“They were getting ready for ‘the Crucible,’ which is the last task to graduate,” said Smits. “It’s a 54-hour task with sleep deprivation and food deprivation. Power Bars are the only thing they can eat beforehand for energy.”
Smits downplays her relationship with her brother, but admits that it was tough when he left home.
“When I saw his recruiter come to the house all dressed up, I broke down,” she said.
“The last couple years, they’ve become a lot closer,” said their mother, Tina Wercheck. “They’ve really become closer as they’ve gotten older.”
Smits decided to organize a bake sale at the church to raise money. She recruited volunteers to bake items and promoted the sale through parish bulletin announcements. Michelle Seroogy, a friend, helped conduct the event, which received a strong response from the parish community.
“We had it at the back of the church,” said Smits. “We had two tables full of baked goods at the Saturday Mass. People bought items before Mass, and we had a mob of people after Mass. We only had a few pies left and 10 plates of baked goods for Sunday.”
Your Catholic Neighbor
Name: Stephanie Smits
Parish: St. Philip the Apostle
Favorite saint: Mary
Words to live by: “Believe in yourself and you can do anything.”
An emergency baking session lasted until 11:30 p.m. on Saturday.
Smits also created a card for Jordan, which parish members could sign. His picture was on display, and donations were collected in addition to funds raised through the sale.
“It was nice that a lot of people bought items, but also gave donations,” said Smits. “The little kids were really excited to sign the card. They thought it was cool to sign a card for someone who was going to be a Marine. I loved seeing their faces. I love kids and I’ve never seen them light up that much for a card.”
Smits was also touched by a comment from a veteran.
“He told me, ‘It’s really cool seeing someone your age trying to make a difference,’” she said.
Smits planned on having the bake sale after all the Sunday Masses, including the afternoon Spanish Mass, but ran out of items in the morning.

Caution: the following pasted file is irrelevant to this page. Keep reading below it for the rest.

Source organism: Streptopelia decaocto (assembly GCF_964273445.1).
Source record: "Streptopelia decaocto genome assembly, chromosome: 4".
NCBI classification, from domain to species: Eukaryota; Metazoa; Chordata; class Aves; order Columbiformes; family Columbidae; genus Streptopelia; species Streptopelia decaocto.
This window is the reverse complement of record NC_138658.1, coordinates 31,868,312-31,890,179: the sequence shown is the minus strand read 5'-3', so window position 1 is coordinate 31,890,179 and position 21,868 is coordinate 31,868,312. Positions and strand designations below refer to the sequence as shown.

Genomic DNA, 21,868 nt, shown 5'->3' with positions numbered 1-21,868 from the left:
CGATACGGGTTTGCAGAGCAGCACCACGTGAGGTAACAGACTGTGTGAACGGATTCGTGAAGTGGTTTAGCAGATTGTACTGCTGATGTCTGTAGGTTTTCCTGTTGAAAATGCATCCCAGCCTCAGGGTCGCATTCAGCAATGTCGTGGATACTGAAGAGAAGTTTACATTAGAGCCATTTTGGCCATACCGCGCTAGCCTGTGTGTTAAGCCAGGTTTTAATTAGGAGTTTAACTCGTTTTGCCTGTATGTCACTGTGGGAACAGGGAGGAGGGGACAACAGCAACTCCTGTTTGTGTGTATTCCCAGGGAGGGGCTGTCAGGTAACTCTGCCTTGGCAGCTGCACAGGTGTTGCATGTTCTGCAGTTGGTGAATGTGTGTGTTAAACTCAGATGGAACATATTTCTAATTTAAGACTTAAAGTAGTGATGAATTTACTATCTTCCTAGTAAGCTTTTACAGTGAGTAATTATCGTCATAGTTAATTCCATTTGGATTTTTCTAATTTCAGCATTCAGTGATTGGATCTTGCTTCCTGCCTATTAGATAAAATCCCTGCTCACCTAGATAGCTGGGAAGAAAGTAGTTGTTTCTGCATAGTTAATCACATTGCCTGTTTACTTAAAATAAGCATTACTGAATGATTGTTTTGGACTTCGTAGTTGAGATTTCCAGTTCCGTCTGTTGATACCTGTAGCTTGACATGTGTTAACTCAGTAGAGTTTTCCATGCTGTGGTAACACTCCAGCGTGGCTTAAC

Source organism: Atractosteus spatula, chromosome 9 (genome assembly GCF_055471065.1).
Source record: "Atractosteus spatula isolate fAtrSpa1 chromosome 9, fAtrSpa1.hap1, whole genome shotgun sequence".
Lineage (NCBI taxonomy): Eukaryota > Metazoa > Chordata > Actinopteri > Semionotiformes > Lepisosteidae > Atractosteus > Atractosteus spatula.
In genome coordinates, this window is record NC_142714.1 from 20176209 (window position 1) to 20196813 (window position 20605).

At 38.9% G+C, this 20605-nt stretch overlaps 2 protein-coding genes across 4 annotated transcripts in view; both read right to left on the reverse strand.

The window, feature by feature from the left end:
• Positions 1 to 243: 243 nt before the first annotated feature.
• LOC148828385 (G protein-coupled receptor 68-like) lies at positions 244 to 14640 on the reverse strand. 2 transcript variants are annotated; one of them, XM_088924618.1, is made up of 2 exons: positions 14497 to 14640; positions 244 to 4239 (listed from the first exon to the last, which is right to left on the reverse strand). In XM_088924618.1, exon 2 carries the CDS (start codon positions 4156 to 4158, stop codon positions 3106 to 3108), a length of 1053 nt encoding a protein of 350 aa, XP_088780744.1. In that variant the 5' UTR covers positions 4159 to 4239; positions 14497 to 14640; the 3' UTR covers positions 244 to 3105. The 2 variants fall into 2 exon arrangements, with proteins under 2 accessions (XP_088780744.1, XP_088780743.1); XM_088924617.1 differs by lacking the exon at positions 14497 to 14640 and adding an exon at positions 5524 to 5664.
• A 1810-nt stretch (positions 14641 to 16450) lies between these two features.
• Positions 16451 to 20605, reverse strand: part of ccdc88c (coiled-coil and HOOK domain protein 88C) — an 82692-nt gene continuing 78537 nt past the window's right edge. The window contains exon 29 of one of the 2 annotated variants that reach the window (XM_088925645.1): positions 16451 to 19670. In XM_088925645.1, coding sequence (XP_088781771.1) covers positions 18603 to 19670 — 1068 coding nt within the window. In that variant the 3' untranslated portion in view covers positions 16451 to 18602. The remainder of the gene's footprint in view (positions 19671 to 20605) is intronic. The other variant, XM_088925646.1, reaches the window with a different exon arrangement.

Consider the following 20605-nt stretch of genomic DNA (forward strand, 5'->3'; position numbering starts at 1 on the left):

“We filled both tables again on Sunday, and it was a huge success,” she said. “When people noticed that I didn’t have any food left, they still made donations.”
Smits turned her $10 into $675, enough to buy two energy bars for each of the 636 Kilo Company members.
While she hinted to Jordan that he may be receiving a package, Smits did not tell him about the project. She included notes with the energy bars.
“Drill instructors kept coming up to him to ask him, ‘Who is this Stephanie?’” she said. “It was a really good experience. I didn’t realize how just one person could have an effect on so many people. I found a lot of support and was able to get people to come together to help. It was a really cool experience.”
Smits said she likes being active at the parish. She is a former altar server, accompanies Tina on nursing home visits to distribute Communion, and helps her decorate the church for the liturgical seasons.
“I do the back of the church, the choir loft,” she said. “I do my own little thing with the fabrics. I have to do the candles in the back of church. It has to be a certain way, or it’s all wrong.”
She jokes that, until the bake sale, they were known as the “decorator people.” Parish members were able to get to know their family through the project. Many have offered prayers for Jordan.
He is stationed in Pensacola, Fla., but recently traveled to Oklahoma for the funeral of boot camp platoon member who was killed in Iraq on Dec. 27. The solider willed Jordan the responsibility of telling his family, and to be the first to touch the casket.
Tina said that her son rediscovered his faith in the military, including leading prayer sessions. While the death of his friend has been hard on him, she hopes he sees the honor in being a part of the funeral and benefits from the prayers back home.
“Two women at the bake sale told us how they pray when they walk each morning,” she said. “They said they were going to add Jordan to their prayers. We often pray for the soldiers overseas, it is nice that people are thinking about the new recruits.”
Smits is considering the military, possibly to study nursing in the Navy. She will be confirmed on Jan. 25, and even though it’s no longer required, she may have another bake sale in support of soldiers at boot camp.
“I thought I may raise $100,” she said. “I honestly didn’t think I would do so well. I may do it twice a year. I’ve thought about another bake sale or maybe a spaghetti dinner. I would like to do something to let them know someone is thinking about them.”